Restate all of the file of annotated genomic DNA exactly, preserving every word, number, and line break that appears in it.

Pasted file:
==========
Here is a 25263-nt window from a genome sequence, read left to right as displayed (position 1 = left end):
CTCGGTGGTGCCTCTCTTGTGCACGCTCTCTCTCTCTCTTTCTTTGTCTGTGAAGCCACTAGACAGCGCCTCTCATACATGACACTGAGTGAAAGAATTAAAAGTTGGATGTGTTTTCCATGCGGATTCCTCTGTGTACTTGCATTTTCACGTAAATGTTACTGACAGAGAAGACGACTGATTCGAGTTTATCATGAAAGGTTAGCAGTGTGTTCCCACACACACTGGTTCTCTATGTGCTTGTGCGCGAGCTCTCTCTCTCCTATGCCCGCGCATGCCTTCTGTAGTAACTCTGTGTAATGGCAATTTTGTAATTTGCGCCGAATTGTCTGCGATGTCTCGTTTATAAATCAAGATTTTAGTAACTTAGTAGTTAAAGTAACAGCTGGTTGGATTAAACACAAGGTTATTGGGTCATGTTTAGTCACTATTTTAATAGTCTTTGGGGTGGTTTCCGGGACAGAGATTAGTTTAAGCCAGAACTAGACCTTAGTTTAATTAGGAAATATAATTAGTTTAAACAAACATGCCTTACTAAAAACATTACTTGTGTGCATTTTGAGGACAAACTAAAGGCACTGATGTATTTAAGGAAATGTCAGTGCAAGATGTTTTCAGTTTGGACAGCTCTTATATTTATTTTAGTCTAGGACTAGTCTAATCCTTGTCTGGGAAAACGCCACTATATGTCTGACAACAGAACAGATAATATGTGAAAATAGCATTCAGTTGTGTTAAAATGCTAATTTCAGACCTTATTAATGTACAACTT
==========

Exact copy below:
Here is a 25263-nt window from a genome sequence, read left to right as displayed (position 1 = left end):
CTCGGTGGTGCCTCTCTTGTGCACGCTCTCTCTCTCTCTTTCTTTGTCTGTGAAGCCACTAGACAGCGCCTCTCATACATGACACTGAGTGAAAGAATTAAAAGTTGGATGTGTTTTCCATGCGGATTCCTCTGTGTACTTGCATTTTCACGTAAATGTTACTGACAGAGAAGACGACTGATTCGAGTTTATCATGAAAGGTTAGCAGTGTGTTCCCACACACACTGGTTCTCTATGTGCTTGTGCGCGAGCTCTCTCTCTCCTATGCCCGCGCATGCCTTCTGTAGTAACTCTGTGTAATGGCAATTTTGTAATTTGCGCCGAATTGTCTGCGATGTCTCGTTTATAAATCAAGATTTTAGTAACTTAGTAGTTAAAGTAACAGCTGGTTGGATTAAACACAAGGTTATTGGGTCATGTTTAGTCACTATTTTAATAGTCTTTGGGGTGGTTTCCGGGACAGAGATTAGTTTAAGCCAGAACTAGACCTTAGTTTAATTAGGAAATATAATTAGTTTAAACAAACATGCCTTACTAAAAACATTACTTGTGTGCATTTTGAGGACAAACTAAAGGCACTGATGTATTTAAGGAAATGTCAGTGCAAGATGTTTTCAGTTTGGACAGCTCTTATATTTATTTTAGTCTAGGACTAGTCTAATCCTTGTCTGGGAAAACGCCACTATATGTCTGACAACAGAACAGATAATATGTGAAAATAGCATTCAGTTGTGTTAAAATGCTAATTTCAGACCTTATTAATGTACAACTT